And finally, Kirk Everist thinks that the forum is a good idea, and the two types of letters sent to the magazine should stay separated. Well, of course you'd print one of those. ;)

The ecology of the slithering tracker: It was born in the strategic review. Now it's back in the magazine, courtesy of Ed Greenwood. It may not seem like the most threatening of creatures, but then, the really nasty ones rarely do. Before you know it you're turning into a giant puffball, being sucked dry of all your moisture, desperately trying to get that little squirming thing out of your urethra, or having your brain eaten from the inside because you listened at a door without using protection. The slithering tracker is unusual among oozes because it's really rather clever. Which is good for it, because otherwise it'd be doomed, as it doesn't have effective combat attacks, or proper manipulators. In a way, it's so helpless in the face of most other dungeon inhabitants that like kobolds, you're almost rooting for it to succeed despite the odds. As it is, it's the kind of monster that kills silently and unexpectedly, which rarely makes players happy. Because they're intelligent, you can invent all manner of tricks to lure the players into a false sense of security. Ed is his usual loquacious self in matters of their physiology and behavioral habits, inventing a whole bunch of cool little details beyond the basic monster description, most of which will be relevant in actual play. So it's just another masterful contribution from the king of setting depth then.
 
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DMH

Master of Mutant Design
Validated User
Gamma hazards: Three new weird and disturbing monsters for gamma world here. Fungimals
Humbugs
Jungle lurkers are psychic plants
I think I ignored this article because the names were so silly, but they are a great trio of monsters. And the lurkers are leaf insects, related to walking sticks. I wonder why the artist didn't bother including them?
 

BigJackBrass

Two Separate Gorillas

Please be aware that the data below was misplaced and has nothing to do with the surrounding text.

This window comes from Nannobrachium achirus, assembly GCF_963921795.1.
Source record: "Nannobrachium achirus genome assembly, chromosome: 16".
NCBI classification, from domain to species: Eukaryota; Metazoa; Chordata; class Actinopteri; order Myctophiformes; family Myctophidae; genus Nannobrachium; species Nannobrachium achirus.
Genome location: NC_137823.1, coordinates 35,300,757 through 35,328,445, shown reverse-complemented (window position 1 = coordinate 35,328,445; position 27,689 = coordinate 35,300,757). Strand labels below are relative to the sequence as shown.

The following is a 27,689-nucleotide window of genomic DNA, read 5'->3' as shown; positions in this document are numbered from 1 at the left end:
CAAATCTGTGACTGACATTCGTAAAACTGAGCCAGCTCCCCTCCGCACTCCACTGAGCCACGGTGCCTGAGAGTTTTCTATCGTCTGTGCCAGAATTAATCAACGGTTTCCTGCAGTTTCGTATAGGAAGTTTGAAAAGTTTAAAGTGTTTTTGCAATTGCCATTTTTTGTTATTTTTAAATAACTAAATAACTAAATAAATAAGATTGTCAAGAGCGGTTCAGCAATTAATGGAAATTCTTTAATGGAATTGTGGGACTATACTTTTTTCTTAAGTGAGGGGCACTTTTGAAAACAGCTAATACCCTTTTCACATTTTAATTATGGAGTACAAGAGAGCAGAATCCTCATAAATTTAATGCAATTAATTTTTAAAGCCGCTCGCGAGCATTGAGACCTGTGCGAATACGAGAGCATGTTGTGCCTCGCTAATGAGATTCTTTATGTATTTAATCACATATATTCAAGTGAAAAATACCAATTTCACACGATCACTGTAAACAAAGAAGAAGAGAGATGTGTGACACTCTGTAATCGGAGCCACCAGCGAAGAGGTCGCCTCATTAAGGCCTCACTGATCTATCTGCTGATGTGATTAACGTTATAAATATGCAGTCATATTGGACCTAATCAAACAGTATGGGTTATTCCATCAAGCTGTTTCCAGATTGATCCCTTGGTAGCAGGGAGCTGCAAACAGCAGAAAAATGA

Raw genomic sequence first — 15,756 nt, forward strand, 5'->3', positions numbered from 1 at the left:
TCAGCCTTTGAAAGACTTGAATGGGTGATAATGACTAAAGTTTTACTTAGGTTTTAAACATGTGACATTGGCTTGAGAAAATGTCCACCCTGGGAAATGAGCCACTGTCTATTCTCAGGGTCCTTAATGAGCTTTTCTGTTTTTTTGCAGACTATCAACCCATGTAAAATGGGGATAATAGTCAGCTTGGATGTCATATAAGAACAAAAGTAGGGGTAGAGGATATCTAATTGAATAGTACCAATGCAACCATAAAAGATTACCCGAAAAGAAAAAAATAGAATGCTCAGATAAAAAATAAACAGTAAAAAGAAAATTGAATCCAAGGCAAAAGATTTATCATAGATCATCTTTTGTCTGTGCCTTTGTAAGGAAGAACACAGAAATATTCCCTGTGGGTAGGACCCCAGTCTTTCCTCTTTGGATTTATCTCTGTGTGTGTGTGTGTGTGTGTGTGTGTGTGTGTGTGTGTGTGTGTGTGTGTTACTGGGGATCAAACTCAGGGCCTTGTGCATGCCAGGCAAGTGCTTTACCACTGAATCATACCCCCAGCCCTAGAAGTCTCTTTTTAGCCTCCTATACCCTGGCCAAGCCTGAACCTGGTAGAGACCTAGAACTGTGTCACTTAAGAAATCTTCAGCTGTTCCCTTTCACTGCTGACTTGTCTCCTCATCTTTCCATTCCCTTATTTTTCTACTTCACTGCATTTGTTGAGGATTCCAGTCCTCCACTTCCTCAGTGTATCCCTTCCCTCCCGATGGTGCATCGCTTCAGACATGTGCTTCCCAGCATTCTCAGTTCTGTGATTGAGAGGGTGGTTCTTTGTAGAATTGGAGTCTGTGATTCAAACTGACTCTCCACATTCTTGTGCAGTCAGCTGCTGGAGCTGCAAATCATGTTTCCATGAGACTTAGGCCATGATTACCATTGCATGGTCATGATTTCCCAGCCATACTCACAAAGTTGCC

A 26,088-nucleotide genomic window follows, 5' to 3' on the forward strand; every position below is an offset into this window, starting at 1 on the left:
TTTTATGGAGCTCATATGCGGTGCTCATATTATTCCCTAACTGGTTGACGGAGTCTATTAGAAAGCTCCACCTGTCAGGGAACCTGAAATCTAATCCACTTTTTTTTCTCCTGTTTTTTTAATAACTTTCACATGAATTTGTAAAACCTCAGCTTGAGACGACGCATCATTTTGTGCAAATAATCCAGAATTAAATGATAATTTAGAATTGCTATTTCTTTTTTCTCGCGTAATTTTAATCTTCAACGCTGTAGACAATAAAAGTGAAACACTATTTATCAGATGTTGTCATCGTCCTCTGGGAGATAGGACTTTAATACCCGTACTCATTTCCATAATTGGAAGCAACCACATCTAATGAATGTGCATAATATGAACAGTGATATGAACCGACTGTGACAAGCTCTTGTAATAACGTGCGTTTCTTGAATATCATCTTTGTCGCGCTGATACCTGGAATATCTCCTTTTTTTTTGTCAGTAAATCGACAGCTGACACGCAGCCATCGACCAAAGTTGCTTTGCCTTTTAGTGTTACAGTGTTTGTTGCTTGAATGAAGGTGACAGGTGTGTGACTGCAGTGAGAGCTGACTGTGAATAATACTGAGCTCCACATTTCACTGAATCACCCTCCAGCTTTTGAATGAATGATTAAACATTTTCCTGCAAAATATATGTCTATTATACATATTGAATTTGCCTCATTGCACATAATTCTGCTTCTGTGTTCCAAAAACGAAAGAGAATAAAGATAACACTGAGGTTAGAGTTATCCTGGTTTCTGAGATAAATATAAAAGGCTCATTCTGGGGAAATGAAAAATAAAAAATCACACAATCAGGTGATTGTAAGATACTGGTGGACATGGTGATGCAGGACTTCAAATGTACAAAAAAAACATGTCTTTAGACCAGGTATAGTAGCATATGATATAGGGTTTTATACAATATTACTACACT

Validated User
Will we ever get to see the prepublication version of the game. (Nah. We rewrote it because it sucked. You wouldn't enjoy it anyway.)
Or, to quote Lawrence Schick:

"The systems were originally designed for players aged 14 and up, then heavily revised (without play-testing) for younger players, resulting in some very muddled rules."

Hmm... I wonder which version I trust more... :D
 

(un)reason

Making the Legend
Validated User
Dragon Issue 86: June 1984

part 2/4

Familiars with a special use: Stephen Inniss returns to the topic he covered in issue 84, albeit with a different slant. Last time, he examined the natural animals. This time he focusses on the magical creatures wizards can persuade to bond with them. Firstly, he asks why should lawful and chaotic evil wizards get the cool extraplanar servants, and provides analogous creatures for the other 7 alignments. Then he adds three more little magical beasties for those of you who would prefer more options in the pseudodragon mould. Obviously, there's a lot more new crunch in here than the last one, which means you're more likely to want to refer back to it in play. As with imps and quasits, these guys are substantially more powerful than their masters at low levels, and should be treated accordingly. Exercise caution with letting a 1st level PC get one. But they're no more broken than the existing examples (yeah, everyone loves instadeath poison), so I don't have a problem with them in the larger sense, and can happily add them to my list of cool things I'd like to use in a game sometime.